Think a comic doesn’t have the weight to deal with some heavy issues? Carry the idea that comics are just for boys and never deal with relationships? In fact it can be a light way to highlight and inform you without weighing you down and turning you off. They might even make you laugh… and cry and want to throw the book across the room. (We here at the library do NOT advocate this action, just saying).
Try these on for size:
Fat Free by Jude Miller & Illustrated by Mary Wilshire – “The Amazing All True Adventures of Supersize Woman! “ Memoir of one woman’s journey to self-esteem and fat acceptance and fitness. This book probes cultural questions and doesn’t hide truths or contradictions nor promote the fat phobia that is so pervasive in our culture. For instance, the story shows how we can often help others when we still need help ourselves and that often we can change our mind and redefine what recovery and health are as we go along.
Yakuza Moon by Shoko Tendo (adapted Sean Michael Wilson by illustrated by Michiru Morikawa). The true memoirs of a gangster's daughter illustrates how significant rites of passage, such as getting a full body tattoo, can empower us to make life altering positive changes in our lives. As well as being a gripping fast-paced read this story shows human strength of spirit and honesty. Shoko says that “Getting tattooed, from the base of her neck to the tips of her toes, with a design centered on a geisha with a dagger in her mouth, was an act that empowered her to start making changes in her life. She quit her job as a hostess. On her last day at the bar she looked up at the full moon, a sight she never forgot. The moon became a symbol of her struggle to become whole, and the title of the book is an epitaph for herself and her family.” Tendo has also written a full length memoir continuing the story of her recovery on to include the birth of her daughter.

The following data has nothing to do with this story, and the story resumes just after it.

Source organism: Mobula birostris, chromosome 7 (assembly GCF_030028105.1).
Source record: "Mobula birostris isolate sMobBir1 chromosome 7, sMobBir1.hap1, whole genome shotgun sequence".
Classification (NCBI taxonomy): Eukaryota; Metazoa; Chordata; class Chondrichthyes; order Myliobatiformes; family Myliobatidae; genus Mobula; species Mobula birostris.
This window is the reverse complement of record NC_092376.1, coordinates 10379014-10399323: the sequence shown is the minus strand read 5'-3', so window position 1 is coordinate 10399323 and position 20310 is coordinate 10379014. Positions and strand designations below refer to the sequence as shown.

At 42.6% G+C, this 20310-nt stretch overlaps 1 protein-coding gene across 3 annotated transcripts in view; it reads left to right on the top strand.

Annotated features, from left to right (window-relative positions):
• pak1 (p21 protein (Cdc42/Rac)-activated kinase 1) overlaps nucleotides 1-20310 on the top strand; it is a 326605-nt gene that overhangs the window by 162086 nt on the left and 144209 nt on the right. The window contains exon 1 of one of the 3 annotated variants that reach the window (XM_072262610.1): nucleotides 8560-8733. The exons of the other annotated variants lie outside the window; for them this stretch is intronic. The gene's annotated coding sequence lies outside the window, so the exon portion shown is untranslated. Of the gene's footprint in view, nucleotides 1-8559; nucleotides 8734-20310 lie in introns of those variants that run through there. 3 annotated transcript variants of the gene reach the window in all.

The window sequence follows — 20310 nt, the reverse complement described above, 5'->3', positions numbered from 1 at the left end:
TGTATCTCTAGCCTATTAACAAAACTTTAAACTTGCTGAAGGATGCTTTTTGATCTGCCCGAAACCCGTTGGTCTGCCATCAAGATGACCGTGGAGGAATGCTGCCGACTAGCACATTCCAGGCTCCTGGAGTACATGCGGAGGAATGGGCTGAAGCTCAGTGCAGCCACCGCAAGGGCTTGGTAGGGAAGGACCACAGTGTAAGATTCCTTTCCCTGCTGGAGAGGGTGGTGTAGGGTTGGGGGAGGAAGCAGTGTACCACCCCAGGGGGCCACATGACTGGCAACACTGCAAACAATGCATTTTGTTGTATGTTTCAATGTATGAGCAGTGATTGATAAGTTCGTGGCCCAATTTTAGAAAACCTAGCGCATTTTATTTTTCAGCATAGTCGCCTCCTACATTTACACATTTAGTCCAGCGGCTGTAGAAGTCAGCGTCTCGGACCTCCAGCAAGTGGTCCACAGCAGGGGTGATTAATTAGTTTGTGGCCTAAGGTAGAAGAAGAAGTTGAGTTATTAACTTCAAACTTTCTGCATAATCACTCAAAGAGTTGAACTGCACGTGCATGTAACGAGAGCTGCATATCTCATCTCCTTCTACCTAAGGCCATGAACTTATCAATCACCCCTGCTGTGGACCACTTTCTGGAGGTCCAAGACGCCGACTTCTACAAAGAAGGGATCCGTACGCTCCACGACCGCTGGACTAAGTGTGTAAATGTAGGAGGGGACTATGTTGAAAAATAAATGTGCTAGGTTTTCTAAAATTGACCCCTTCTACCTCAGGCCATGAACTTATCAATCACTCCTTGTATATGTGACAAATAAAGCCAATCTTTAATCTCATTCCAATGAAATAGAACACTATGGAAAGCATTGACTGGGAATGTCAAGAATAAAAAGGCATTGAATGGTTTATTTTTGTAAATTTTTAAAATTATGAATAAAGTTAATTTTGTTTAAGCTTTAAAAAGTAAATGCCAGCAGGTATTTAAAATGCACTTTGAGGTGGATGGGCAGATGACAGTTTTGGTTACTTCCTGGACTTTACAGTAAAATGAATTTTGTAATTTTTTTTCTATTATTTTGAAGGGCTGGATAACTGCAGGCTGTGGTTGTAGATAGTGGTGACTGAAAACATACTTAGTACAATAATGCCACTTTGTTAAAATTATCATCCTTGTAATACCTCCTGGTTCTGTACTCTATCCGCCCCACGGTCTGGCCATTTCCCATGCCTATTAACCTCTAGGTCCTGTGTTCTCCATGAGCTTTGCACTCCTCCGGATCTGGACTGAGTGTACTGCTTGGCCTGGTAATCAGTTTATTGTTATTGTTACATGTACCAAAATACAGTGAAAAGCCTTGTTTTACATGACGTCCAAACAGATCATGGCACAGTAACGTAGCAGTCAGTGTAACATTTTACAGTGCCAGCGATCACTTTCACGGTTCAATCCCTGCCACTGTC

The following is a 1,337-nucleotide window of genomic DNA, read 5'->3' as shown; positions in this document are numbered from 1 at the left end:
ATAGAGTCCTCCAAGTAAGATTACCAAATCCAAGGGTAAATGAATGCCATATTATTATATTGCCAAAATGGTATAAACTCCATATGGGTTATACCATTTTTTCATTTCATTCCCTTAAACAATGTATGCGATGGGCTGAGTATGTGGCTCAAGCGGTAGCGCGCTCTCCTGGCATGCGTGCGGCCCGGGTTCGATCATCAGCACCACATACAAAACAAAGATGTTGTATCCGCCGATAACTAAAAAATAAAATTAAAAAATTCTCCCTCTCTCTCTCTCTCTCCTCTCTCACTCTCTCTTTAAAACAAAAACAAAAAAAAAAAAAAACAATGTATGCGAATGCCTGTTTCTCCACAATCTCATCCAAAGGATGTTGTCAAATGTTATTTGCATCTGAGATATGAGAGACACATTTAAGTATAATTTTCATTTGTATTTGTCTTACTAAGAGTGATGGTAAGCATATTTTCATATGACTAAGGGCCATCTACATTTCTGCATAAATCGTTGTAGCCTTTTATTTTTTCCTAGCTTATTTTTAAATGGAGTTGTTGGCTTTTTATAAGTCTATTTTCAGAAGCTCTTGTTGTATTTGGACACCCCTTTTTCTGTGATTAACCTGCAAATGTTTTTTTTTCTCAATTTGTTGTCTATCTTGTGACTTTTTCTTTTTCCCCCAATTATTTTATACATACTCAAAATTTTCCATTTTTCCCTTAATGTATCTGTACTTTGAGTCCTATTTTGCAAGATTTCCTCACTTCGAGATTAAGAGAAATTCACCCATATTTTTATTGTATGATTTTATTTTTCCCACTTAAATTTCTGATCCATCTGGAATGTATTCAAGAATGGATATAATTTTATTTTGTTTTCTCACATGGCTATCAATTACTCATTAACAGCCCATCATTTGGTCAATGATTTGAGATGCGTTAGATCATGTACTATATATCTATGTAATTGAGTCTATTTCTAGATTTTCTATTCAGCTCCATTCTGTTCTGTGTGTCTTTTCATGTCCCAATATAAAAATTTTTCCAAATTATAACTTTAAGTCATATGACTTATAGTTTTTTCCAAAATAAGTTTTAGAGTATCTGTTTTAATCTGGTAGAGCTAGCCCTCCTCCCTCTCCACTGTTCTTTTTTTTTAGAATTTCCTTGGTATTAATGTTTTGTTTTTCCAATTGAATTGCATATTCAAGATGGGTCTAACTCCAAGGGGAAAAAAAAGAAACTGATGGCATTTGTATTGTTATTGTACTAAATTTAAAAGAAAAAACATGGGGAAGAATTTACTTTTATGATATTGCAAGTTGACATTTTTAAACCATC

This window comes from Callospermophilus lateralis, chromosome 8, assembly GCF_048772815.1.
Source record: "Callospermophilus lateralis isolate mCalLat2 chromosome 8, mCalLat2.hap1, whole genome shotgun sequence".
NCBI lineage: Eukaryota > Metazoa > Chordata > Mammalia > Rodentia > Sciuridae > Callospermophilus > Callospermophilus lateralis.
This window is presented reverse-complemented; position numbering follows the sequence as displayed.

Dragonslippers (This is What an Abusive Relationship Looks Like) by Rosalind Penfold. This graphic novel is actually pretty accurate in depicting how twisted emotional manipulation can be. No surprise since it’s actually Penfold’s memoir and based on her real life. If you’ve ever wondered or had a friend in this situation I would highly recommend this book but it DOES come with a trigger warning. On the plus side it also shows how Penfold managed to leave and recover.
And on the lighter but no less relevant side:
The Cute Girl Network by Greg Means/MK Reed and illustrated by Joe Flood. A fun book about 20-somethings, dating and following your own impressions of people rather than stereotypes, gossip and peer pressure.
My Most Secret Desire by Julie Doucet. Julie is the queen hipster girl from Montreal who originally got me into comic books… way back in art school, perhaps actually because she writes about being in art school. Dark and funny, this lady pulls no punches in detailing her life as a punk growing up in Montreal through art school and various boyfriends. I briefly forgot that Doucet first converted me to comics years ago with HER tales of adventures and misadventures. It’s been an on again off again relationship. ;)
Edmund and Rosemary Go To Hell by Bruce Eric Kaplan. Last but not least this comic is a fun, uplifting, simple fast read. It is satirical take on modern living, our search for meaning and a journey into appreciating the good things we have in life.
For more great comic books check out my previous posts Great graphix: Not Your run of the Mill cominc Books and Words in Beige.